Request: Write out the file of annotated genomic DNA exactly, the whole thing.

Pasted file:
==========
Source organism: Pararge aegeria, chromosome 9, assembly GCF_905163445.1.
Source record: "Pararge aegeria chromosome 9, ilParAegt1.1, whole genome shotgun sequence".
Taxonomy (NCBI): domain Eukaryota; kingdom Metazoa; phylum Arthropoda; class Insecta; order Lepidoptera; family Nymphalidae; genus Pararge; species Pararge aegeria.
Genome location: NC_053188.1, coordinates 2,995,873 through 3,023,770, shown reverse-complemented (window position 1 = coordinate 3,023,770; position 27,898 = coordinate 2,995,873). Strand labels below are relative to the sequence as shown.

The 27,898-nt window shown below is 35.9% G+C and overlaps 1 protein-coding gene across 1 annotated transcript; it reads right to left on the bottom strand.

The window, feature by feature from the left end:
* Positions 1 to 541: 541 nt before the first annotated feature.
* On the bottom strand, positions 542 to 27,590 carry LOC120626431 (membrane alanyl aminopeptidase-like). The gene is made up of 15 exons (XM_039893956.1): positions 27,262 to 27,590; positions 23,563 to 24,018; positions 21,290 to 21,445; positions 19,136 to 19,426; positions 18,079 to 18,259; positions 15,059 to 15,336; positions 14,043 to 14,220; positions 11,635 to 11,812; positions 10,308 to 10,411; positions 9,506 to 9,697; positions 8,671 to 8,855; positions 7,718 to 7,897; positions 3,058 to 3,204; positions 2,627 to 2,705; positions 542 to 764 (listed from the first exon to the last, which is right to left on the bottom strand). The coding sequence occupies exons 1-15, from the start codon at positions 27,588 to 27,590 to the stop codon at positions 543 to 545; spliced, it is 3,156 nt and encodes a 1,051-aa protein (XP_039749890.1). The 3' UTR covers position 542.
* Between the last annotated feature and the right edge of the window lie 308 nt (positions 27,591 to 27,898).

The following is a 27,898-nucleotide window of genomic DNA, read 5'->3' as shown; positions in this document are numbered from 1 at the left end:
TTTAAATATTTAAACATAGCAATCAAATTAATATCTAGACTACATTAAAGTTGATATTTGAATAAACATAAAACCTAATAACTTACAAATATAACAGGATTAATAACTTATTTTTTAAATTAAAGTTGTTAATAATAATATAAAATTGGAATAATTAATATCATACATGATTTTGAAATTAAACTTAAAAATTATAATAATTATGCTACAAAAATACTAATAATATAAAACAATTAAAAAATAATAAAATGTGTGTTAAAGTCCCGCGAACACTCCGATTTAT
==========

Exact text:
Source organism: Pararge aegeria, chromosome 9, assembly GCF_905163445.1.
Source record: "Pararge aegeria chromosome 9, ilParAegt1.1, whole genome shotgun sequence".
Taxonomy (NCBI): domain Eukaryota; kingdom Metazoa; phylum Arthropoda; class Insecta; order Lepidoptera; family Nymphalidae; genus Pararge; species Pararge aegeria.
Genome location: NC_053188.1, coordinates 2,995,873 through 3,023,770, shown reverse-complemented (window position 1 = coordinate 3,023,770; position 27,898 = coordinate 2,995,873). Strand labels below are relative to the sequence as shown.

The 27,898-nt window shown below is 35.9% G+C and overlaps 1 protein-coding gene across 1 annotated transcript; it reads right to left on the bottom strand.

The window, feature by feature from the left end:
* Positions 1 to 541: 541 nt before the first annotated feature.
* On the bottom strand, positions 542 to 27,590 carry LOC120626431 (membrane alanyl aminopeptidase-like). The gene is made up of 15 exons (XM_039893956.1): positions 27,262 to 27,590; positions 23,563 to 24,018; positions 21,290 to 21,445; positions 19,136 to 19,426; positions 18,079 to 18,259; positions 15,059 to 15,336; positions 14,043 to 14,220; positions 11,635 to 11,812; positions 10,308 to 10,411; positions 9,506 to 9,697; positions 8,671 to 8,855; positions 7,718 to 7,897; positions 3,058 to 3,204; positions 2,627 to 2,705; positions 542 to 764 (listed from the first exon to the last, which is right to left on the bottom strand). The coding sequence occupies exons 1-15, from the start codon at positions 27,588 to 27,590 to the stop codon at positions 543 to 545; spliced, it is 3,156 nt and encodes a 1,051-aa protein (XP_039749890.1). The 3' UTR covers position 542.
* Between the last annotated feature and the right edge of the window lie 308 nt (positions 27,591 to 27,898).

The following is a 27,898-nucleotide window of genomic DNA, read 5'->3' as shown; positions in this document are numbered from 1 at the left end:
TTTAAATATTTAAACATAGCAATCAAATTAATATCTAGACTACATTAAAGTTGATATTTGAATAAACATAAAACCTAATAACTTACAAATATAACAGGATTAATAACTTATTTTTTAAATTAAAGTTGTTAATAATAATATAAAATTGGAATAATTAATATCATACATGATTTTGAAATTAAACTTAAAAATTATAATAATTATGCTACAAAAATACTAATAATATAAAACAATTAAAAAATAATAAAATGTGTGTTAAAGTCCCGCGAACACTCCGATTTAT